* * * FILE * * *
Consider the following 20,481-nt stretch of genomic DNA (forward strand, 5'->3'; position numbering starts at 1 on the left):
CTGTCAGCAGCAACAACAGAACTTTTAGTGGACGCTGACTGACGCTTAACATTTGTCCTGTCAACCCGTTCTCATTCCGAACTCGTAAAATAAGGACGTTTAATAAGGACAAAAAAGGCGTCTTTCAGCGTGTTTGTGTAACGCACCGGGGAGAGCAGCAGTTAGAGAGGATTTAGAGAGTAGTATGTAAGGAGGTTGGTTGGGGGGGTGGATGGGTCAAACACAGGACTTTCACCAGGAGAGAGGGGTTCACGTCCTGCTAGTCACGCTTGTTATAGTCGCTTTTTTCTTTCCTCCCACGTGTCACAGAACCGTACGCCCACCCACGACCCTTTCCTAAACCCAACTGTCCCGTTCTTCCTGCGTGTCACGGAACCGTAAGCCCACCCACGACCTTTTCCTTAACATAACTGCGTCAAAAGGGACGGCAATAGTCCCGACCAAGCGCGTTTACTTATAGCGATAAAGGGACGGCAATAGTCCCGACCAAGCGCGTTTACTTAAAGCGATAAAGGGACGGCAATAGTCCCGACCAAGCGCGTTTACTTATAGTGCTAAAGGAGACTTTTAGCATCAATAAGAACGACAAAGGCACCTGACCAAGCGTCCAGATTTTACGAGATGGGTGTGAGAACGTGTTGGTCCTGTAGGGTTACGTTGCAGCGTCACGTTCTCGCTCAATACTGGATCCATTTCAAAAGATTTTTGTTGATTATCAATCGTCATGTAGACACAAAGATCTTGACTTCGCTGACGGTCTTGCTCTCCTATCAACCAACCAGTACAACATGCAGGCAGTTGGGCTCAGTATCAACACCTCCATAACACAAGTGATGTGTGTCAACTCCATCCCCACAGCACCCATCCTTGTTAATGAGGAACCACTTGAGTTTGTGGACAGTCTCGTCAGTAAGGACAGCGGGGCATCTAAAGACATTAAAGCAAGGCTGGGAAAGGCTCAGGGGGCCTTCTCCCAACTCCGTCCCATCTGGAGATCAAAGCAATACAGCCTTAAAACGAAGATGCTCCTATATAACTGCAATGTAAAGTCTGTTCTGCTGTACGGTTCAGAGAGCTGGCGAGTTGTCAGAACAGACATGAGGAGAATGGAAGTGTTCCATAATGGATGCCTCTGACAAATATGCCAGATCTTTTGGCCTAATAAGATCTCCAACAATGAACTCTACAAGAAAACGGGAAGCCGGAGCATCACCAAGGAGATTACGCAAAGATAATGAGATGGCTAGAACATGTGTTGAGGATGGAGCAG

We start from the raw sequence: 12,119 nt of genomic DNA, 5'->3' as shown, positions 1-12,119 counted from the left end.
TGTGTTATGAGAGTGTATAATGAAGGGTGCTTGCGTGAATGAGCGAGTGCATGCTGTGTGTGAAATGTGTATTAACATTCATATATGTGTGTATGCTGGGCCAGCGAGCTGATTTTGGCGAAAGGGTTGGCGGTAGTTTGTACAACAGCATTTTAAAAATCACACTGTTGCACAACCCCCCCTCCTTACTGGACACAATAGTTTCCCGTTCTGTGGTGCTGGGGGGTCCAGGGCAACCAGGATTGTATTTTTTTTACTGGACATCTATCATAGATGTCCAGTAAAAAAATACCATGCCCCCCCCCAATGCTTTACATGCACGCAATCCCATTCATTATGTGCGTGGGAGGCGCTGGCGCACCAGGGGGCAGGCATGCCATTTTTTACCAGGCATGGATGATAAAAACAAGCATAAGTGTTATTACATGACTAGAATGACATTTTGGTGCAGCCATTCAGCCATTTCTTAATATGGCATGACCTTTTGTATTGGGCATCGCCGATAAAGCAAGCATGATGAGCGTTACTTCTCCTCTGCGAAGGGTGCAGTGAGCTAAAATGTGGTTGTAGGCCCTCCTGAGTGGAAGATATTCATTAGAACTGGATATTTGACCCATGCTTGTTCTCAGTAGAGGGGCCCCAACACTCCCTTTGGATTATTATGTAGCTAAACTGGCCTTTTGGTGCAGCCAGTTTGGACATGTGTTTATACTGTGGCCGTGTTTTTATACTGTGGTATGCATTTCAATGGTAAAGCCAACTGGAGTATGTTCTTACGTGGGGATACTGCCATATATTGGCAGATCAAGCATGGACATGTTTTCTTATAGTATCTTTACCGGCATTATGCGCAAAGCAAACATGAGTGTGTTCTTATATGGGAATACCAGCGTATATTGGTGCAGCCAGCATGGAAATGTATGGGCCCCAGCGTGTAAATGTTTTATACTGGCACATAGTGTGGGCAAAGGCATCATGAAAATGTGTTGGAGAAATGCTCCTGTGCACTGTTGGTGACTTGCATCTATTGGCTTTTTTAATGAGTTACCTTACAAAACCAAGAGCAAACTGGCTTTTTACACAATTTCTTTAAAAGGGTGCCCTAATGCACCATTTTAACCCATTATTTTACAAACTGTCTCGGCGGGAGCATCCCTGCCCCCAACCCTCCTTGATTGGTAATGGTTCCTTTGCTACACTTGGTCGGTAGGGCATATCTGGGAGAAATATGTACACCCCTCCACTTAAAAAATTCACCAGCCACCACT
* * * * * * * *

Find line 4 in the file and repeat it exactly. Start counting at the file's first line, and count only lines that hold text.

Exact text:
TGTGTTATGAGAGTGTATAATGAAGGGTGCTTGCGTGAATGAGCGAGTGCATGCTGTGTGTGAAATGTGTATTAACATTCATATATGTGTGTATGCTGGGCCAGCGAGCTGATTTTGGCGAAAGGGTTGGCGGTAGTTTGTACAACAGCATTTTAAAAATCACACTGTTGCACAACCCCCCCTCCTTACTGGACACAATAGTTTCCCGTTCTGTGGTGCTGGGGGGTCCAGGGCAACCAGGATTGTATTTTTTTTACTGGACATCTATCATAGATGTCCAGTAAAAAAATACCATGCCCCCCCCCAATGCTTTACATGCACGCAATCCCATTCATTATGTGCGTGGGAGGCGCTGGCGCACCAGGGGGCAGGCATGCCATTTTTTACCAGGCATGGATGATAAAAACAAGCATAAGTGTTATTACATGACTAGAATGACATTTTGGTGCAGCCATTCAGCCATTTCTTAATATGGCATGACCTTTTGTATTGGGCATCGCCGATAAAGCAAGCATGATGAGCGTTACTTCTCCTCTGCGAAGGGTGCAGTGAGCTAAAATGTGGTTGTAGGCCCTCCTGAGTGGAAGATATTCATTAGAACTGGATATTTGACCCATGCTTGTTCTCAGTAGAGGGGCCCCAACACTCCCTTTGGATTATTATGTAGCTAAACTGGCCTTTTGGTGCAGCCAGTTTGGACATGTGTTTATACTGTGGCCGTGTTTTTATACTGTGGTATGCATTTCAATGGTAAAGCCAACTGGAGTATGTTCTTACGTGGGGATACTGCCATATATTGGCAGATCAAGCATGGACATGTTTTCTTATAGTATCTTTACCGGCATTATGCGCAAAGCAAACATGAGTGTGTTCTTATATGGGAATACCAGCGTATATTGGTGCAGCCAGCATGGAAATGTATGGGCCCCAGCGTGTAAATGTTTTATACTGGCACATAGTGTGGGCAAAGGCATCATGAAAATGTGTTGGAGAAATGCTCCTGTGCACTGTTGGTGACTTGCATCTATTGGCTTTTTTAATGAGTTACCTTACAAAACCAAGAGCAAACTGGCTTTTTACACAATTTCTTTAAAAGGGTGCCCTAATGCACCATTTTAACCCATTATTTTACAAACTGTCTCGGCGGGAGCATCCCTGCCCCCAACCCTCCTTGATTGGTAATGGTTCCTTTGCTACACTTGGTCGGTAGGGCATATCTGGGAGAAATATGTACACCCCTCCACTTAAAAAATTCACCAGCCACCACT